A long long time ago I started this blog and an even longer time ago I registered the website www. stitchingpink.com.  A lot has happened over the years including work as a nurse-midwife, the birth of my daughter Lucy, a stint as a personal trainer and most recently the privilege of selling Bernina sewing machines to customers at Pennington Quilt Works.

So here I am, again, at another crossroads in my life.  My job as a Bernina salesperson is coming to a close though I will continue to teach English Paper Piecing and coordinate community events.  For the first time in my life I honestly have no plan.

Well, that's not entirely true.

I'm going to rest. And read. And write.

My plan has always been to blog more and make this an active space for my creative pursuits and occasional deep thoughts.  But there have been so many roadblocks, most of my own making but many out of my control.

I can't promise that this page will become super-active though I hope that it will become a space where I can explore, with a bit more depth than Instagram, my life.  Not all of it of course because I'm sure you don't want to hear about my true hatred of laundry. I mean like I really hate laundry.  But the other stuff.  My exercise goals.  My sewing projects.  My cooking adventures.

Also, my plan is to migrate this site to another platform.  You will know when that happens which won't be anytime soon.  I'm mostly putting this plan out there so that I follow through with it....

Until next time.

Happy Stitching.

Sunday, January 28, 2018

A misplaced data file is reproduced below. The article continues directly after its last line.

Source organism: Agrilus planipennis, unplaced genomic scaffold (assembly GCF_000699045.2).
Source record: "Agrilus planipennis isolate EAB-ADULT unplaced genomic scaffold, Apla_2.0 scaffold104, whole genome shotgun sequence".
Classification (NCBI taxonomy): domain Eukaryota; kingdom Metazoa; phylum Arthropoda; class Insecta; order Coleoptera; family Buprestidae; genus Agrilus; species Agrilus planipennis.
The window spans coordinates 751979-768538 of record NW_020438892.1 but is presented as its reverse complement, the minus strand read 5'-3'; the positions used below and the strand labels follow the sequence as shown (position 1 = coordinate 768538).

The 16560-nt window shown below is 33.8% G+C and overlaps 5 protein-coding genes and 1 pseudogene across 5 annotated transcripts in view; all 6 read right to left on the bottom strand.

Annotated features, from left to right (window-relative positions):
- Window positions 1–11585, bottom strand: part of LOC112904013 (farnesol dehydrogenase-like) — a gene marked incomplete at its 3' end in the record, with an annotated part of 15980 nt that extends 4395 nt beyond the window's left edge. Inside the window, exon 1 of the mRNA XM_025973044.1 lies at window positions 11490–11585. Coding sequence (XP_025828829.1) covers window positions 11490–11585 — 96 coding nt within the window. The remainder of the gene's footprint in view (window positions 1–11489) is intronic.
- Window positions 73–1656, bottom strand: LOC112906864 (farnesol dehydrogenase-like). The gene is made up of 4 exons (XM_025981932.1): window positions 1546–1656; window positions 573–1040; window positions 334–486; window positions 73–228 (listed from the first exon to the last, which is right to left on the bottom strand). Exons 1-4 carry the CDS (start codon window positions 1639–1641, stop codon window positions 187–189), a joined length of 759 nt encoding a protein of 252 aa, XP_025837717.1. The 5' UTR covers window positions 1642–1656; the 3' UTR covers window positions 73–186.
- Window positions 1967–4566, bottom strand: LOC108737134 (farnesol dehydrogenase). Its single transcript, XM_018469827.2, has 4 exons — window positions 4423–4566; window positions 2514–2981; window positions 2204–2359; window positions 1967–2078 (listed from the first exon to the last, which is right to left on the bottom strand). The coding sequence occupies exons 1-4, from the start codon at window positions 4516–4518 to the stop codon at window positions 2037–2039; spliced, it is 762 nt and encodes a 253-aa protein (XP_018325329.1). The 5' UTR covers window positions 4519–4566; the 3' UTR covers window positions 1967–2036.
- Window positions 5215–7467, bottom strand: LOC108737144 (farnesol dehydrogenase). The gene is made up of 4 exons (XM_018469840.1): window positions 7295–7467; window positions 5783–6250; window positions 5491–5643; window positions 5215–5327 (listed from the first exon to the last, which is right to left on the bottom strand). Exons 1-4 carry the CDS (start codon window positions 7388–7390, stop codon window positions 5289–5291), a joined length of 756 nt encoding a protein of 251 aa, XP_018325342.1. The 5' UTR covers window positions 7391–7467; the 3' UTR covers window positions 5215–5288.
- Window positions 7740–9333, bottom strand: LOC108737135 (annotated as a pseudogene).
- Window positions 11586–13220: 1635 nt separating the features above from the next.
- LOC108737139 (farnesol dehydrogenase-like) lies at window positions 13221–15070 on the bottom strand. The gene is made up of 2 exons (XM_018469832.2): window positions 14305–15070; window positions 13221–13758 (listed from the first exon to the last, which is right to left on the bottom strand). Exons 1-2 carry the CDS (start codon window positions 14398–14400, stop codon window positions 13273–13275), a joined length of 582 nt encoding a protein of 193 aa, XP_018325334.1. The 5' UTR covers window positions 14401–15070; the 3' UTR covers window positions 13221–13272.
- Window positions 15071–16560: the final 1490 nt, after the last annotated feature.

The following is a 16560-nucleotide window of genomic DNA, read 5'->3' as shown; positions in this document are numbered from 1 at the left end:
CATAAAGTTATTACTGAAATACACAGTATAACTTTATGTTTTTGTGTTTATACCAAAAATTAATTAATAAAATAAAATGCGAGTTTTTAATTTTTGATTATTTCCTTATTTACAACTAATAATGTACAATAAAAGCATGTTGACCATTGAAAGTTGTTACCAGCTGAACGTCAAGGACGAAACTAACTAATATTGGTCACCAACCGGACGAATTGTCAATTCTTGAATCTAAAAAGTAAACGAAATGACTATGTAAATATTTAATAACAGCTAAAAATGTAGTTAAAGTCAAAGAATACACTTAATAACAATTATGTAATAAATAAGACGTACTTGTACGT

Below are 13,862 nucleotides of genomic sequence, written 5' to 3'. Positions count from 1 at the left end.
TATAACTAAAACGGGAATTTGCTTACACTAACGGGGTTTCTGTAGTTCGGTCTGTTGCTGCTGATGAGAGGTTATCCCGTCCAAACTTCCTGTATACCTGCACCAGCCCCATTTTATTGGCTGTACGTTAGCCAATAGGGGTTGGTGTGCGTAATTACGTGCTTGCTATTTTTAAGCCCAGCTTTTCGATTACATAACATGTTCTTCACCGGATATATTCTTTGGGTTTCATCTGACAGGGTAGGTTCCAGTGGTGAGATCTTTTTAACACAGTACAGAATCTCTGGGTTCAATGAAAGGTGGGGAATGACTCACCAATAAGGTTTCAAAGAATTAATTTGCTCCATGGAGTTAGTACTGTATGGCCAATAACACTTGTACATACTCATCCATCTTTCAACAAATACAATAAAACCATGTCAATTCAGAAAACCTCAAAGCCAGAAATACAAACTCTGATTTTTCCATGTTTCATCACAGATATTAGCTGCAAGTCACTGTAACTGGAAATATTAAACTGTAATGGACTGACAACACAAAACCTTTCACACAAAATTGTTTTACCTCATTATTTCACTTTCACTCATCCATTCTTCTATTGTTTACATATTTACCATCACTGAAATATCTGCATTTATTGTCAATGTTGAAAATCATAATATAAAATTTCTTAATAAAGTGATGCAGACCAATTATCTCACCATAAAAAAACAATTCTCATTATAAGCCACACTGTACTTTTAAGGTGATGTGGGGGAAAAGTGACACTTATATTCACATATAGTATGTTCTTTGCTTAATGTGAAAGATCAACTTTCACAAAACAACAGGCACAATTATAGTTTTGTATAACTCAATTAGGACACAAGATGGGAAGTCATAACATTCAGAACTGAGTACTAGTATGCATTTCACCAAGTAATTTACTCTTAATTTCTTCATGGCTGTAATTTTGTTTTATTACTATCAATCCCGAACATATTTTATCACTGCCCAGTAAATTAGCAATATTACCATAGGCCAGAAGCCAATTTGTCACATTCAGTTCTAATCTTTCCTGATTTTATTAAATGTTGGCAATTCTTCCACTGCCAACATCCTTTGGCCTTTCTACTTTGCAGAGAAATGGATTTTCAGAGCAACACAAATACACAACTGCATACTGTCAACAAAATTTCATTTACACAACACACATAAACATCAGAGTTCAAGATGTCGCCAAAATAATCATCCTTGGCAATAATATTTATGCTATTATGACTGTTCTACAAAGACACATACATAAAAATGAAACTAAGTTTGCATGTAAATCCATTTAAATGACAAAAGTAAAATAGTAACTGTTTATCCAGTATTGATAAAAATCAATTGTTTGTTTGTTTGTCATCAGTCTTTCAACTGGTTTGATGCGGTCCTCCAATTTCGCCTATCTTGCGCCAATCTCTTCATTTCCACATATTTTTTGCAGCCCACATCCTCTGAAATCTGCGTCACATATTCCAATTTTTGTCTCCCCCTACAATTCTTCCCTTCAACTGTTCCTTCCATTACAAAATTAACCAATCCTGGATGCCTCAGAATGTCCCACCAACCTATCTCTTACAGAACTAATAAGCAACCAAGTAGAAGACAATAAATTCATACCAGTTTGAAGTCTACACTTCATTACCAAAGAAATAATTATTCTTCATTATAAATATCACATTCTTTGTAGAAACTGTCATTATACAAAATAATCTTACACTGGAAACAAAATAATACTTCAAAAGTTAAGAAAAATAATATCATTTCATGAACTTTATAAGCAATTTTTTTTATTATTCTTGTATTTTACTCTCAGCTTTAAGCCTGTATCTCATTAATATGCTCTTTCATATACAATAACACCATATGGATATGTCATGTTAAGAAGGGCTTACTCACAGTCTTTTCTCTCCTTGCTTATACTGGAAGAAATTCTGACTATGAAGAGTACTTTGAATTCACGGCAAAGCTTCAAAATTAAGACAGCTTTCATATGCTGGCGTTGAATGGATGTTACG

The kindness of a sandwich

We are blessed that we are able to send our daughter to a Sacred Heart school here in the New Jersey. One of the main reasons that we chose the school was their focus on social justice and community involvement.  Lucy has always been a deeply empathetic child so having her in a space where she can express that and have the ability to act on it was important.

This past week her school participated in a program called Loaves and Fishes.  The students made sandwiches for bag lunches to give out at St Mary's in Trenton.  The entire school gets involved.  The day began with the teachers setting the intention of giving to others.  And with that, they started.

The girls formed an assembly line of bread, cheese and luncheon meat.  As the sandwich was passed down, an ingredient was added until it was complete and arrived at my daughter to place in the bag.  It was here that Lucy paused and noticed what was happening.

Some of the sandwiches were meticulously prepared, others were done in haste.  Lucy noticed and said something to her friends.  As she relayed the story to us, she said something like this:

"Hey guys, take your time putting together the sandwiches.  Someone is going to receive this and eat it.  Someone who doesn't have as much as we do.  Would you rather have a neatly made sandwich or a messy sandwich?"

And as she told us the story, Mitch and I held back tears.  Tears of absolute pride.  Because she gets it.  Giving to others is so valuable.  But you must give in a way that respects the value and pride of the recipient.  And in so doing, you are also respecting all of humanity and ultimately yourself.

Because every person deserves to be treated with kindness.  And even such a small thing as how you make a sandwich can reflect that.

I'm proud of Lucy for speaking up.  And proud of her friends and classmates for participating in this day of giving.  And of the school for providing the opportunity to give to others.

Because, charity is an act of love. And learning how to be charitable is a gift that one carries for life.  And you never know when you might need to be on the receiving end.  And when you are, which sandwich would you prefer?  The neat one or the messy one.

You know the answer.  And I'm proud that my daughter at the young age of 13 knows it too.